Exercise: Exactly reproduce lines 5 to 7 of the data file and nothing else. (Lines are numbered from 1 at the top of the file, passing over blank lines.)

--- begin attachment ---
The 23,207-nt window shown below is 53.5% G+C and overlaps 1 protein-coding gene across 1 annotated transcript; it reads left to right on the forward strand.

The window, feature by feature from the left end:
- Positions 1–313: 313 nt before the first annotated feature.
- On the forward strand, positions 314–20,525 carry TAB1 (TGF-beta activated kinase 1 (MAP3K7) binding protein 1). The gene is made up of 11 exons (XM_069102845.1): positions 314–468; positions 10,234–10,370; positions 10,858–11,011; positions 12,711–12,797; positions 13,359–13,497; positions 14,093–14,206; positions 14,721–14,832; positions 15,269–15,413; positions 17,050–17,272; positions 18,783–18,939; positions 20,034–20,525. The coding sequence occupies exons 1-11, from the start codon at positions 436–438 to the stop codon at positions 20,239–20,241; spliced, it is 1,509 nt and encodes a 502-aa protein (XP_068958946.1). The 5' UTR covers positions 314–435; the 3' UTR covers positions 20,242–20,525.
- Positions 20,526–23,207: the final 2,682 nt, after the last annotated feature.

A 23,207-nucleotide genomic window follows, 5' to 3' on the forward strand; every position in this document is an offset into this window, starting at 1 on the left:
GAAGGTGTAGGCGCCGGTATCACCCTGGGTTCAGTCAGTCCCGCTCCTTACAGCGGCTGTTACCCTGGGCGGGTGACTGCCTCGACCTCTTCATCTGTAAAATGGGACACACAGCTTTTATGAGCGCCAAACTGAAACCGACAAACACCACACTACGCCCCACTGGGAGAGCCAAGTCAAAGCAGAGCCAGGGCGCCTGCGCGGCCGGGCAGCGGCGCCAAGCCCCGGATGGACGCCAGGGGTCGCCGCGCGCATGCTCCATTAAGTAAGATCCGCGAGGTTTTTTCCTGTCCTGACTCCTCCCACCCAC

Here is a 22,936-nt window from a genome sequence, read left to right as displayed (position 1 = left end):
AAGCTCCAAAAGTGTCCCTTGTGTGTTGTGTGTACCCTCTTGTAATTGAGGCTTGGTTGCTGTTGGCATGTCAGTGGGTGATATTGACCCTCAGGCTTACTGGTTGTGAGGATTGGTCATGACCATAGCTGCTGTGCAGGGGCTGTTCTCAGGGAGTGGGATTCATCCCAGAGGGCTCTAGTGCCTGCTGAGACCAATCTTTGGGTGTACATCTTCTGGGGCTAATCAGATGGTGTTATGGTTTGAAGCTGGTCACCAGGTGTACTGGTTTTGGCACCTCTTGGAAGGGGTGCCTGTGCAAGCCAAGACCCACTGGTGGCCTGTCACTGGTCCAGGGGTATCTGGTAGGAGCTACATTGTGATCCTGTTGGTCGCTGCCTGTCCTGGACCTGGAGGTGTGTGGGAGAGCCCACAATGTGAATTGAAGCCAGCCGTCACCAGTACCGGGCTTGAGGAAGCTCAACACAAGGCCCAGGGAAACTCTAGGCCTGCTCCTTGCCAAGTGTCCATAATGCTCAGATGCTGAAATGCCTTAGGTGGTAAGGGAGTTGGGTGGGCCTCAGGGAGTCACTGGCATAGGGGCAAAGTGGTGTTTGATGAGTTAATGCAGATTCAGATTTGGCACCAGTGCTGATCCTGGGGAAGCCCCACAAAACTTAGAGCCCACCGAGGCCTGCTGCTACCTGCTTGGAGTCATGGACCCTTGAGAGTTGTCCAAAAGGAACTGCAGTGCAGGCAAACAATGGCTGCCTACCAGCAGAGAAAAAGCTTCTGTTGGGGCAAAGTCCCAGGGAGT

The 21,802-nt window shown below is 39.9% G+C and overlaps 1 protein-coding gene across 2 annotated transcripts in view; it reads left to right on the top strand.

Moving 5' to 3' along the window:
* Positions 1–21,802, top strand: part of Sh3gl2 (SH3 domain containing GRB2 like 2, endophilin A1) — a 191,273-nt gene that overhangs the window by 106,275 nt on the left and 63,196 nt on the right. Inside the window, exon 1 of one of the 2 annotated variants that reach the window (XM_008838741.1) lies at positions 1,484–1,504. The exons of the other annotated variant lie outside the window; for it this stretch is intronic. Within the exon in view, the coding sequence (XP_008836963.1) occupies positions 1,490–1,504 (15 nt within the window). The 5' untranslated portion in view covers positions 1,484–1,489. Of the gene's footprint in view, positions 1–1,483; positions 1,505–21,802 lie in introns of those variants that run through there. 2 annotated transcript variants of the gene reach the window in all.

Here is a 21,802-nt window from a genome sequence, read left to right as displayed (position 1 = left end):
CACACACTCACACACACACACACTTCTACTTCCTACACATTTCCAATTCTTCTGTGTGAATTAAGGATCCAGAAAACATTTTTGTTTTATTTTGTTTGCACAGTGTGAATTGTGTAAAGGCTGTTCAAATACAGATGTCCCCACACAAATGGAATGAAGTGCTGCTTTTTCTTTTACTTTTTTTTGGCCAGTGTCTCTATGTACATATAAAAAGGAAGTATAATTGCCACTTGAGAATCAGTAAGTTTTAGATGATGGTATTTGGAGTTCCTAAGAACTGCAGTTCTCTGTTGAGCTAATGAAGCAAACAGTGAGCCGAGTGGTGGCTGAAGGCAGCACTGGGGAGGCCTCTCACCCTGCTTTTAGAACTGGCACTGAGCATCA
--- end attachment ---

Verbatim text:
- Positions 20,526–23,207: the final 2,682 nt, after the last annotated feature.

A 23,207-nucleotide genomic window follows, 5' to 3' on the forward strand; every position in this document is an offset into this window, starting at 1 on the left:
GAAGGTGTAGGCGCCGGTATCACCCTGGGTTCAGTCAGTCCCGCTCCTTACAGCGGCTGTTACCCTGGGCGGGTGACTGCCTCGACCTCTTCATCTGTAAAATGGGACACACAGCTTTTATGAGCGCCAAACTGAAACCGACAAACACCACACTACGCCCCACTGGGAGAGCCAAGTCAAAGCAGAGCCAGGGCGCCTGCGCGGCCGGGCAGCGGCGCCAAGCCCCGGATGGACGCCAGGGGTCGCCGCGCGCATGCTCCATTAAGTAAGATCCGCGAGGTTTTTTCCTGTCCTGACTCCTCCCACCCAC